England's Best Hospitals 'Struggle To See Patients'

Pressures On NHS Mean Even Best-Performing Hospitals Are Struggling With Demand


Andrew Robinson, Press Officer | 0113 218 6463
Pressures on the NHS have become so great that even the best-performing hospitals in England are struggling to meet demand, resulting in patients waiting longer for key services.

Analysis by the Nuffield Trust looked at performance over the course of the current Parliament, measured against six targets that covered A&E, operations, cancer and diagnostic tests.

Although most patients were being seen within target times, performance across the country was declining. While the poorest-performing hospitals had already been getting worse on most measures, the top 10% of hospitals were also beginning to decline for the first time.

The trust said that this suggested problems were systemic within the NHS, rather than caused by local, regional or managerial failings. Although the report acknowledged a growth in demand for services, it also found that this did not necessarily mean a similar drop in performance.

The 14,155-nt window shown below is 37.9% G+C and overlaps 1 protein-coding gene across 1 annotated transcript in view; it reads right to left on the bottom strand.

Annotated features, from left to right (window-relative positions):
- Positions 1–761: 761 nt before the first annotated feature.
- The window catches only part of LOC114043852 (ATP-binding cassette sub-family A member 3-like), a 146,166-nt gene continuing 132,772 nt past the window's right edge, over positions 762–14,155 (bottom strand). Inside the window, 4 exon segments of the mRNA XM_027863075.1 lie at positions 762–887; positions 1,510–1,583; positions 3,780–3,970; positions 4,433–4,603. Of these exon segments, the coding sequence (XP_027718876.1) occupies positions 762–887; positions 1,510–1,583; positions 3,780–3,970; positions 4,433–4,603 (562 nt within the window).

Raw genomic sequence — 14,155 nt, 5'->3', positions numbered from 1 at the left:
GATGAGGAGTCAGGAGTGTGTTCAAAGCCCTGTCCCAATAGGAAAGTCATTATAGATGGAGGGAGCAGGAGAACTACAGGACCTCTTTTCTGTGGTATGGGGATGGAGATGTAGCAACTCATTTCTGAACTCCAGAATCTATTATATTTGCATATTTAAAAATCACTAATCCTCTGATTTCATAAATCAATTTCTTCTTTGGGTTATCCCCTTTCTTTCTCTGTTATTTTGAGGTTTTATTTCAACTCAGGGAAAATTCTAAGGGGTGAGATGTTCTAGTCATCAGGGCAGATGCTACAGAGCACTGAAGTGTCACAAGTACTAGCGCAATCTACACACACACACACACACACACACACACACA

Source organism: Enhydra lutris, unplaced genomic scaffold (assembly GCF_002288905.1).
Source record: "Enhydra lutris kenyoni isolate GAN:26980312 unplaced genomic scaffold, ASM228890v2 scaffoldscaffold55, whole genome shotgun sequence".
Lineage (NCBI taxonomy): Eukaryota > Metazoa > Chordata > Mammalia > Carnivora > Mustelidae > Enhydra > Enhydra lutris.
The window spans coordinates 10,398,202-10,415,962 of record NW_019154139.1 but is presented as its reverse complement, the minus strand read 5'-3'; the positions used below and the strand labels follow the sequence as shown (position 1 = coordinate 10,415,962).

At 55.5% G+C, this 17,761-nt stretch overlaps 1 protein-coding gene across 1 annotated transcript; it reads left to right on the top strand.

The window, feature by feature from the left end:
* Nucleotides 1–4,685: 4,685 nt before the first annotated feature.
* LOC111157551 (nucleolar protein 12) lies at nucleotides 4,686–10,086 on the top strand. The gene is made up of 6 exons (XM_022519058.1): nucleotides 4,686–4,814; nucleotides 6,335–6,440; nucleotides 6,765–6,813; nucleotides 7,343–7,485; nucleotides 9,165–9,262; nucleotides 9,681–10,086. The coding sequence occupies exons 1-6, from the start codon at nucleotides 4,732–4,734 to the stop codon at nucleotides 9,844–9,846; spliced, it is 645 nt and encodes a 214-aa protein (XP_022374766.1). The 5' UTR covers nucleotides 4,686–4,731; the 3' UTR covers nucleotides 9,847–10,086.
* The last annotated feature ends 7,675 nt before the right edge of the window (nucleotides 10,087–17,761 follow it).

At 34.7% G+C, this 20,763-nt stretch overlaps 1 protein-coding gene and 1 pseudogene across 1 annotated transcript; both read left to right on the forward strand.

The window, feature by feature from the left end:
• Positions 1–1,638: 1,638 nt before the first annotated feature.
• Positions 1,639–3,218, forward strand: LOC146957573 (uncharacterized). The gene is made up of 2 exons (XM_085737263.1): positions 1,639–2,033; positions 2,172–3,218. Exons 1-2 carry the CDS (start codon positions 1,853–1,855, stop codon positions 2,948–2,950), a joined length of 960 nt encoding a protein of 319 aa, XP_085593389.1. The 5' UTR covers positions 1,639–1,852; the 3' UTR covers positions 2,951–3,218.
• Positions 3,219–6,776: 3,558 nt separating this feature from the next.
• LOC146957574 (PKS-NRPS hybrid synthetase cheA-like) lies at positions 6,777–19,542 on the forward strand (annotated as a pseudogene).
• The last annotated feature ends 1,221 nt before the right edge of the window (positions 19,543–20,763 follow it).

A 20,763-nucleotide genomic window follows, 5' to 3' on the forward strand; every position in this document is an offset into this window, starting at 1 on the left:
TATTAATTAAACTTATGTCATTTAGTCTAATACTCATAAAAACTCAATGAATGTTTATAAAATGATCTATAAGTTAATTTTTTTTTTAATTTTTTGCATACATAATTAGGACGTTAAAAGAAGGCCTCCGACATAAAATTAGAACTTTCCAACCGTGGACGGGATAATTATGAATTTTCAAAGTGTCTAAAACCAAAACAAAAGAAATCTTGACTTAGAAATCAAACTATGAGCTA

Report co-author Holly Dorning said: "We've known that hospitals have been struggling to meet the four-hour A&E target for a while. But the fact that we are starting to see problems in other areas, like access to planned treatment, is a real concern.

"As this study makes clear, warning lights are now starting to flash across the wider hospital system."

Expert Opinion
For some time the NHS has been under significant pressure due to the high demand from patients for treatment and care and it is extremely concerning to see these latest figures, which indicates that even the best hospitals in the country are beginning to suffer and care standards are dropping below expected levels.

“It is absolutely crucial that hospitals are provided with the resources they need to ensure the best possible standards across the board, which means increasing funding and staff numbers.

“A failure to address the concerns identified in this latest report will inevitably lead to a further drop in standards and the health and safety of patients being put at serious risk.”
Tom Mather, Partner